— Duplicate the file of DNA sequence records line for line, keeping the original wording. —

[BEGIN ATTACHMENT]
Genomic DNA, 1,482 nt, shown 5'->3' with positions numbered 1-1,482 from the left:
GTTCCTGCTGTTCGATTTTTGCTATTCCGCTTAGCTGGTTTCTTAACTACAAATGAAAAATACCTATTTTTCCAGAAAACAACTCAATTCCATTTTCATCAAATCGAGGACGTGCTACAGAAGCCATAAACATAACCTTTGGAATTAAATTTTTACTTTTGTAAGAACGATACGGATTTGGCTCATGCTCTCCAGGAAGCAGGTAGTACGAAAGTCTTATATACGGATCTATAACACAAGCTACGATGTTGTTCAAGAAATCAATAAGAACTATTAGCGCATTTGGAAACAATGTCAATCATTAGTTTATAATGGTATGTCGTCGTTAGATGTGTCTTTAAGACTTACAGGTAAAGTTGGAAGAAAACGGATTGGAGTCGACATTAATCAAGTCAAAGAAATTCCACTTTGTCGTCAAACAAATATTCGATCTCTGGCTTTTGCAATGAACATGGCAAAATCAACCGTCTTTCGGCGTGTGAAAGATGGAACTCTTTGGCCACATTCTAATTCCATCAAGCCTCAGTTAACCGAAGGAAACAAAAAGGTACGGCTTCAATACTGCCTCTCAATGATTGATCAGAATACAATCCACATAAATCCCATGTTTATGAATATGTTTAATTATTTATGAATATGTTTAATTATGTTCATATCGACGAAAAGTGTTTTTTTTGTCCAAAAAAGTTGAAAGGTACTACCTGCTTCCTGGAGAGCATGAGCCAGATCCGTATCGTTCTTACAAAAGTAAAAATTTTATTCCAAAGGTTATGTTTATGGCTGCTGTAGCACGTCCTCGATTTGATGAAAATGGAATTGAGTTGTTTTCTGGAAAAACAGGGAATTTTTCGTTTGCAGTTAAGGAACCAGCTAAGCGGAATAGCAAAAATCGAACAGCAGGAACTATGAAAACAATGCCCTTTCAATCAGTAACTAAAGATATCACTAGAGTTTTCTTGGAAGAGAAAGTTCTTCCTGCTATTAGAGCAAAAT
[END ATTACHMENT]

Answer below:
Genomic DNA, 1,482 nt, shown 5'->3' with positions numbered 1-1,482 from the left:
GTTCCTGCTGTTCGATTTTTGCTATTCCGCTTAGCTGGTTTCTTAACTACAAATGAAAAATACCTATTTTTCCAGAAAACAACTCAATTCCATTTTCATCAAATCGAGGACGTGCTACAGAAGCCATAAACATAACCTTTGGAATTAAATTTTTACTTTTGTAAGAACGATACGGATTTGGCTCATGCTCTCCAGGAAGCAGGTAGTACGAAAGTCTTATATACGGATCTATAACACAAGCTACGATGTTGTTCAAGAAATCAATAAGAACTATTAGCGCATTTGGAAACAATGTCAATCATTAGTTTATAATGGTATGTCGTCGTTAGATGTGTCTTTAAGACTTACAGGTAAAGTTGGAAGAAAACGGATTGGAGTCGACATTAATCAAGTCAAAGAAATTCCACTTTGTCGTCAAACAAATATTCGATCTCTGGCTTTTGCAATGAACATGGCAAAATCAACCGTCTTTCGGCGTGTGAAAGATGGAACTCTTTGGCCACATTCTAATTCCATCAAGCCTCAGTTAACCGAAGGAAACAAAAAGGTACGGCTTCAATACTGCCTCTCAATGATTGATCAGAATACAATCCACATAAATCCCATGTTTATGAATATGTTTAATTATTTATGAATATGTTTAATTATGTTCATATCGACGAAAAGTGTTTTTTTTGTCCAAAAAAGTTGAAAGGTACTACCTGCTTCCTGGAGAGCATGAGCCAGATCCGTATCGTTCTTACAAAAGTAAAAATTTTATTCCAAAGGTTATGTTTATGGCTGCTGTAGCACGTCCTCGATTTGATGAAAATGGAATTGAGTTGTTTTCTGGAAAAACAGGGAATTTTTCGTTTGCAGTTAAGGAACCAGCTAAGCGGAATAGCAAAAATCGAACAGCAGGAACTATGAAAACAATGCCCTTTCAATCAGTAACTAAAGATATCACTAGAGTTTTCTTGGAAGAGAAAGTTCTTCCTGCTATTAGAGCAAAAT